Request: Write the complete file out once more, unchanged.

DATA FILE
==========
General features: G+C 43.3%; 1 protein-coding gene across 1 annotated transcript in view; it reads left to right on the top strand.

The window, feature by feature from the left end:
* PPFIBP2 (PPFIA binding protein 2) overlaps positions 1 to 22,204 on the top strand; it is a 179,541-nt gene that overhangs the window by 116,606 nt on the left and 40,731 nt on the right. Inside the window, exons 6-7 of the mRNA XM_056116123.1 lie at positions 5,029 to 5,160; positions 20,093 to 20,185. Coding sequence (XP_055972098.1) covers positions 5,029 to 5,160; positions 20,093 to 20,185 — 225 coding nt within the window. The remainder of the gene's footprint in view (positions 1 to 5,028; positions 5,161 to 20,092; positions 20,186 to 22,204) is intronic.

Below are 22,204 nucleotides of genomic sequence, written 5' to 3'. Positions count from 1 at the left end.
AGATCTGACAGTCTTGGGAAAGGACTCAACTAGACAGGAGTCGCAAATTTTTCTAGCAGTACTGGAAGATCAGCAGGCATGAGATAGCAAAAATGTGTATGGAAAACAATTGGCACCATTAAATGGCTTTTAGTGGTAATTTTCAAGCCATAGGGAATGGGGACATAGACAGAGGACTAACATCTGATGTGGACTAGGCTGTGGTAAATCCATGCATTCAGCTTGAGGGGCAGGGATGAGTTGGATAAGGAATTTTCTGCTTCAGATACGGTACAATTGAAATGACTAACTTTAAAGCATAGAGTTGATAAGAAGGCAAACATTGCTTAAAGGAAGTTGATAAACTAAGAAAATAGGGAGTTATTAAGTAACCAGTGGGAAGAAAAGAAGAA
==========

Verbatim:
General features: G+C 43.3%; 1 protein-coding gene across 1 annotated transcript in view; it reads left to right on the top strand.

The window, feature by feature from the left end:
* PPFIBP2 (PPFIA binding protein 2) overlaps positions 1 to 22,204 on the top strand; it is a 179,541-nt gene that overhangs the window by 116,606 nt on the left and 40,731 nt on the right. Inside the window, exons 6-7 of the mRNA XM_056116123.1 lie at positions 5,029 to 5,160; positions 20,093 to 20,185. Coding sequence (XP_055972098.1) covers positions 5,029 to 5,160; positions 20,093 to 20,185 — 225 coding nt within the window. The remainder of the gene's footprint in view (positions 1 to 5,028; positions 5,161 to 20,092; positions 20,186 to 22,204) is intronic.

Below are 22,204 nucleotides of genomic sequence, written 5' to 3'. Positions count from 1 at the left end.
AGATCTGACAGTCTTGGGAAAGGACTCAACTAGACAGGAGTCGCAAATTTTTCTAGCAGTACTGGAAGATCAGCAGGCATGAGATAGCAAAAATGTGTATGGAAAACAATTGGCACCATTAAATGGCTTTTAGTGGTAATTTTCAAGCCATAGGGAATGGGGACATAGACAGAGGACTAACATCTGATGTGGACTAGGCTGTGGTAAATCCATGCATTCAGCTTGAGGGGCAGGGATGAGTTGGATAAGGAATTTTCTGCTTCAGATACGGTACAATTGAAATGACTAACTTTAAAGCATAGAGTTGATAAGAAGGCAAACATTGCTTAAAGGAAGTTGATAAACTAAGAAAATAGGGAGTTATTAAGTAACCAGTGGGAAGAAAAGAAGAA